“In the A/H1N influenza pandemic, it was hard to buy a single dose of vaccine, not to mention buying millions of doses. Therefore, the vaccine creation initiative of a country is very important,” explained Trong.

Two studies on SARS-CoV-2 sponsored by VinIF post good results

After ten years of participating in and leading major projects on the research into and production of vaccines, with Trong, this project is the most special. The reason is not only because of the "virus of the century" engulfing the world in a global pandemic but also due to the unprecedented difficulties that his research team has experienced.

The project started smoothly thanks to "urgent" funding from the VinIF in response to the global pandemic. Many research phases of the project were carried out at the lab in the UK’s University of Bristol from the beginning of February in order to speed up the progress.

However, the project was almost halted while Europe was in lockdown, forcing all research activities to be halted. As taking advanced anticipation for this risk, the team worked almost 24 hours a day to complete to plan. Fortunately, the team members left the UK just before the country’s blockade and arrived in Vietnam just before the closing of all international air routes in late March.

Master Mac Van Trong analysing the expression of COVID-19 S gene at the laboratory of the School of Biochemistry in the University of Bristol (UK).

“We have been under great pressure. The biggest worry is that the samples cannot be transferred to Vietnam, because if so, the study results in nearly two months would be down the drain,” Trong said about this, the most difficult time for his team.

To compensate for the 14-day interruption due to compulsory quarantine after returning home from abroad, the team continued to work with 1-day intensity equal to two days. Vabiotech's lab became an "isolation room for research" of scientists who returned from the UK. Thanks to that, just a month later, the candidate vaccine was completed for injection on mice.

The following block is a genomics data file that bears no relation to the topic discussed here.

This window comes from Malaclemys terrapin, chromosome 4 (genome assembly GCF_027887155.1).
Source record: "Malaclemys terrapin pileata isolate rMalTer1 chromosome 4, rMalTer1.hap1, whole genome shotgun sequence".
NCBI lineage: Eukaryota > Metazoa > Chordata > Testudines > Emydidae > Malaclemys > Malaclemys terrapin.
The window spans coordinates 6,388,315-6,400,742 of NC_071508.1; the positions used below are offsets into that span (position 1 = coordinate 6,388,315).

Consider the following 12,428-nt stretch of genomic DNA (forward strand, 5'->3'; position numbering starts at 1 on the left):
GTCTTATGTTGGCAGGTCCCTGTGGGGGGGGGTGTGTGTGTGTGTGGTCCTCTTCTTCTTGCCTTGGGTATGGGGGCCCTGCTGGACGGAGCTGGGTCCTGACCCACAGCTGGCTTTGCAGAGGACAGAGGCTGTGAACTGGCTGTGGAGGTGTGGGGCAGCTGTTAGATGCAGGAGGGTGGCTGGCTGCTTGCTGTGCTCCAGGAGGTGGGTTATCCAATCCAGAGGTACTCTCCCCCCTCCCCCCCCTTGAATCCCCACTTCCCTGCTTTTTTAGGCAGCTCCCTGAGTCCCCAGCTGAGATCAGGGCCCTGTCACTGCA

The technology used by Vabiotech in the production of the vaccine against the disease that has now infected nearly 9 million people worldwide and claimed the lives of nearly 500,000, is viral vector technology, instead of traditional inactivated or live-attenuated vaccine technologies. This is a new, versatile technology, with high production efficiency and independence on the culture of the entire pathogen that is suitable for pandemic vaccines’ production.

“Thanks to the funding, our company has upgraded the Bioreactor cell culture system, which was installed nearly 10 years ago. This new generation model is more adaptable to the virus vector technology that we are using,” said Dr. Do Tuan Dat, President of Vabiotech.

According to the author of many research studies on made-in-Vietnam vaccine development, the Vabiotech project could be accelerated due to the "benefit" from the results of a research project on the epidemiological characteristics of SARS-CoV-2 that the NIHE is carrying out. This is also an urgent project sponsored by VinIF as soon as the COVID-19 pandemic broke out. Thanks to this "decoding" information, Vietnam can still control the situation despite many countries around the world being extremely tardy in preparing for the most dangerous epidemic in the early 21st century.

“Vietnam has excelled as a global bright spot in disease prevention and control. We expect more successes, including the made-in-Vietnam COVID-19 vaccine," Dr. Dat added.